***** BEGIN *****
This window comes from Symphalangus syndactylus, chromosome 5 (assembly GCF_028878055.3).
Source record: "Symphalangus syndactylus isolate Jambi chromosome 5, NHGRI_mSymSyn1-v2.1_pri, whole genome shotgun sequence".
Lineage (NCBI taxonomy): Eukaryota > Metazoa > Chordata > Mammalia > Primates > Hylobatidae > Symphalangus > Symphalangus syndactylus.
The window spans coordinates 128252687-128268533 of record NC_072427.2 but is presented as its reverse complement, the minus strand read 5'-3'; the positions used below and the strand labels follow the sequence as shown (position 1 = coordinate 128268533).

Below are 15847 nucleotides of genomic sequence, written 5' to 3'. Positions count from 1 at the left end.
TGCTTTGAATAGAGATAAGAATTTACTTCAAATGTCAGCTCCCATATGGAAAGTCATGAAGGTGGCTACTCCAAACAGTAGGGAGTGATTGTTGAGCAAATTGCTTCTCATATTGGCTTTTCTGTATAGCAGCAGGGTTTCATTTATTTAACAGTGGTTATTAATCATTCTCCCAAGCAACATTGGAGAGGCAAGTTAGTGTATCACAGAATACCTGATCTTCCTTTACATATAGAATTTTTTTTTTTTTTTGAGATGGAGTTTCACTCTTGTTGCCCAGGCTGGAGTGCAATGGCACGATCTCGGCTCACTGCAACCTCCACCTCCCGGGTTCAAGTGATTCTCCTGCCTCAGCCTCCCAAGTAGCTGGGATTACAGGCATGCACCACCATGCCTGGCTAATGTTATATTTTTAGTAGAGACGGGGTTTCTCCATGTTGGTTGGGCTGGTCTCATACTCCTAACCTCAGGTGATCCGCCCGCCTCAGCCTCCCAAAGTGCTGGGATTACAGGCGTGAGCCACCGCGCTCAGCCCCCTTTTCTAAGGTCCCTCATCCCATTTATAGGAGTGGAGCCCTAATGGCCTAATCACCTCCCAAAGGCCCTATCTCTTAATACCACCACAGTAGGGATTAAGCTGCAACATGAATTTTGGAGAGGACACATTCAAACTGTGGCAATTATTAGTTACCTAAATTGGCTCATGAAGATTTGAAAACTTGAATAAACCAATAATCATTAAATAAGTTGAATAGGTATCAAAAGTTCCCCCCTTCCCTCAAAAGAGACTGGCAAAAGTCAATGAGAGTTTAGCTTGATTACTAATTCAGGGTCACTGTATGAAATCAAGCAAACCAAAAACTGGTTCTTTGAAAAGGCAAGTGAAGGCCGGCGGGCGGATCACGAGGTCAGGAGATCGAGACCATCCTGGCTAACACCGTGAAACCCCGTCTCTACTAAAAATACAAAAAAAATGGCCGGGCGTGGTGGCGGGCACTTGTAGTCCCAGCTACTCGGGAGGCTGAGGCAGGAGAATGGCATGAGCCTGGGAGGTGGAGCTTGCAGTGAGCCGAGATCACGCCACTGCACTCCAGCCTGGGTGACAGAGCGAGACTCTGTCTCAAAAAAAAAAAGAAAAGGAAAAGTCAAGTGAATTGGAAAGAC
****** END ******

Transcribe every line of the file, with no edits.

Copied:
This window comes from Symphalangus syndactylus, chromosome 5 (assembly GCF_028878055.3).
Source record: "Symphalangus syndactylus isolate Jambi chromosome 5, NHGRI_mSymSyn1-v2.1_pri, whole genome shotgun sequence".
Lineage (NCBI taxonomy): Eukaryota > Metazoa > Chordata > Mammalia > Primates > Hylobatidae > Symphalangus > Symphalangus syndactylus.
The window spans coordinates 128252687-128268533 of record NC_072427.2 but is presented as its reverse complement, the minus strand read 5'-3'; the positions used below and the strand labels follow the sequence as shown (position 1 = coordinate 128268533).

Below are 15847 nucleotides of genomic sequence, written 5' to 3'. Positions count from 1 at the left end.
TGCTTTGAATAGAGATAAGAATTTACTTCAAATGTCAGCTCCCATATGGAAAGTCATGAAGGTGGCTACTCCAAACAGTAGGGAGTGATTGTTGAGCAAATTGCTTCTCATATTGGCTTTTCTGTATAGCAGCAGGGTTTCATTTATTTAACAGTGGTTATTAATCATTCTCCCAAGCAACATTGGAGAGGCAAGTTAGTGTATCACAGAATACCTGATCTTCCTTTACATATAGAATTTTTTTTTTTTTTTGAGATGGAGTTTCACTCTTGTTGCCCAGGCTGGAGTGCAATGGCACGATCTCGGCTCACTGCAACCTCCACCTCCCGGGTTCAAGTGATTCTCCTGCCTCAGCCTCCCAAGTAGCTGGGATTACAGGCATGCACCACCATGCCTGGCTAATGTTATATTTTTAGTAGAGACGGGGTTTCTCCATGTTGGTTGGGCTGGTCTCATACTCCTAACCTCAGGTGATCCGCCCGCCTCAGCCTCCCAAAGTGCTGGGATTACAGGCGTGAGCCACCGCGCTCAGCCCCCTTTTCTAAGGTCCCTCATCCCATTTATAGGAGTGGAGCCCTAATGGCCTAATCACCTCCCAAAGGCCCTATCTCTTAATACCACCACAGTAGGGATTAAGCTGCAACATGAATTTTGGAGAGGACACATTCAAACTGTGGCAATTATTAGTTACCTAAATTGGCTCATGAAGATTTGAAAACTTGAATAAACCAATAATCATTAAATAAGTTGAATAGGTATCAAAAGTTCCCCCCTTCCCTCAAAAGAGACTGGCAAAAGTCAATGAGAGTTTAGCTTGATTACTAATTCAGGGTCACTGTATGAAATCAAGCAAACCAAAAACTGGTTCTTTGAAAAGGCAAGTGAAGGCCGGCGGGCGGATCACGAGGTCAGGAGATCGAGACCATCCTGGCTAACACCGTGAAACCCCGTCTCTACTAAAAATACAAAAAAAATGGCCGGGCGTGGTGGCGGGCACTTGTAGTCCCAGCTACTCGGGAGGCTGAGGCAGGAGAATGGCATGAGCCTGGGAGGTGGAGCTTGCAGTGAGCCGAGATCACGCCACTGCACTCCAGCCTGGGTGACAGAGCGAGACTCTGTCTCAAAAAAAAAAAGAAAAGGAAAAGTCAAGTGAATTGGAAAGAC